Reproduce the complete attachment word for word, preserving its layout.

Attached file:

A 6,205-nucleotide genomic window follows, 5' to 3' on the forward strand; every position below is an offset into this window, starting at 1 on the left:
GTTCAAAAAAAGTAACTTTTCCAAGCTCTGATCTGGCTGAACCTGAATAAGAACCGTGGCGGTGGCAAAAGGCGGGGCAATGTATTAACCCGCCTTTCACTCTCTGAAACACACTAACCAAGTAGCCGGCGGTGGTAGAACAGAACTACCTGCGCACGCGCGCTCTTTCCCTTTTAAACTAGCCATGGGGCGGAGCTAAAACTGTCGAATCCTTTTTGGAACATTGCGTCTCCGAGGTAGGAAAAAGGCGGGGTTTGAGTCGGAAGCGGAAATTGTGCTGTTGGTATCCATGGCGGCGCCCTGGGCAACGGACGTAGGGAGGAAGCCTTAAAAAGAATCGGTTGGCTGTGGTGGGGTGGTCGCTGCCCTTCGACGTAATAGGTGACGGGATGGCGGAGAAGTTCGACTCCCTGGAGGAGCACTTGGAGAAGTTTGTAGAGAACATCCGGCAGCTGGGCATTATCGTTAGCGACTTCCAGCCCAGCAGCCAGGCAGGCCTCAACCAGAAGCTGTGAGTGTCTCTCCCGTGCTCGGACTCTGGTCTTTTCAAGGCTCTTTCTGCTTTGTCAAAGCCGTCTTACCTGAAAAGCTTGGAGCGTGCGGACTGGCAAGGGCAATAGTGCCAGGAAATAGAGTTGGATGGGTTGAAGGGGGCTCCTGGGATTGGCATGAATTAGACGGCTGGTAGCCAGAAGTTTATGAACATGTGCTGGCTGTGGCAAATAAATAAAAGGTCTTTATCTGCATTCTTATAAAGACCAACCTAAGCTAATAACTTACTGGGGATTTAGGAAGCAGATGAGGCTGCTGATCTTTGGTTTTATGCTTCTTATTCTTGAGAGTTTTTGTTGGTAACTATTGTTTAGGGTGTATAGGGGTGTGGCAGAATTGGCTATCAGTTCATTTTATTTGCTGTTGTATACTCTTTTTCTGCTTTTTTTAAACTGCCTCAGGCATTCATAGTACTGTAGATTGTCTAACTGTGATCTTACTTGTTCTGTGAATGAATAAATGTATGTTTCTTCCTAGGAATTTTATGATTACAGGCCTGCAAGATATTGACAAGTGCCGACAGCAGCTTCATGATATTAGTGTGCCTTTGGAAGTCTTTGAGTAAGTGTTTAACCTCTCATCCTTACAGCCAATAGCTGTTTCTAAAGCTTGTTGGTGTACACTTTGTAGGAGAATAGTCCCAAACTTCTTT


A 6,205-nucleotide genomic window follows, 5' to 3' on the forward strand; every position below is an offset into this window, starting at 1 on the left:
GTTCAAAAAAAGTAACTTTTCCAAGCTCTGATCTGGCTGAACCTGAATAAGAACCGTGGCGGTGGCAAAAGGCGGGGCAATGTATTAACCCGCCTTTCACTCTCTGAAACACACTAACCAAGTAGCCGGCGGTGGTAGAACAGAACTACCTGCGCACGCGCGCTCTTTCCCTTTTAAACTAGCCATGGGGCGGAGCTAAAACTGTCGAATCCTTTTTGGAACATTGCGTCTCCGAGGTAGGAAAAAGGCGGGGTTTGAGTCGGAAGCGGAAATTGTGCTGTTGGTATCCATGGCGGCGCCCTGGGCAACGGACGTAGGGAGGAAGCCTTAAAAAGAATCGGTTGGCTGTGGTGGGGTGGTCGCTGCCCTTCGACGTAATAGGTGACGGGATGGCGGAGAAGTTCGACTCCCTGGAGGAGCACTTGGAGAAGTTTGTAGAGAACATCCGGCAGCTGGGCATTATCGTTAGCGACTTCCAGCCCAGCAGCCAGGCAGGCCTCAACCAGAAGCTGTGAGTGTCTCTCCCGTGCTCGGACTCTGGTCTTTTCAAGGCTCTTTCTGCTTTGTCAAAGCCGTCTTACCTGAAAAGCTTGGAGCGTGCGGACTGGCAAGGGCAATAGTGCCAGGAAATAGAGTTGGATGGGTTGAAGGGGGCTCCTGGGATTGGCATGAATTAGACGGCTGGTAGCCAGAAGTTTATGAACATGTGCTGGCTGTGGCAAATAAATAAAAGGTCTTTATCTGCATTCTTATAAAGACCAACCTAAGCTAATAACTTACTGGGGATTTAGGAAGCAGATGAGGCTGCTGATCTTTGGTTTTATGCTTCTTATTCTTGAGAGTTTTTGTTGGTAACTATTGTTTAGGGTGTATAGGGGTGTGGCAGAATTGGCTATCAGTTCATTTTATTTGCTGTTGTATACTCTTTTTCTGCTTTTTTTAAACTGCCTCAGGCATTCATAGTACTGTAGATTGTCTAACTGTGATCTTACTTGTTCTGTGAATGAATAAATGTATGTTTCTTCCTAGGAATTTTATGATTACAGGCCTGCAAGATATTGACAAGTGCCGACAGCAGCTTCATGATATTAGTGTGCCTTTGGAAGTCTTTGAGTAAGTGTTTAACCTCTCATCCTTACAGCCAATAGCTGTTTCTAAAGCTTGTTGGTGTACACTTTGTAGGAGAATAGTCCCAAACTTCTTT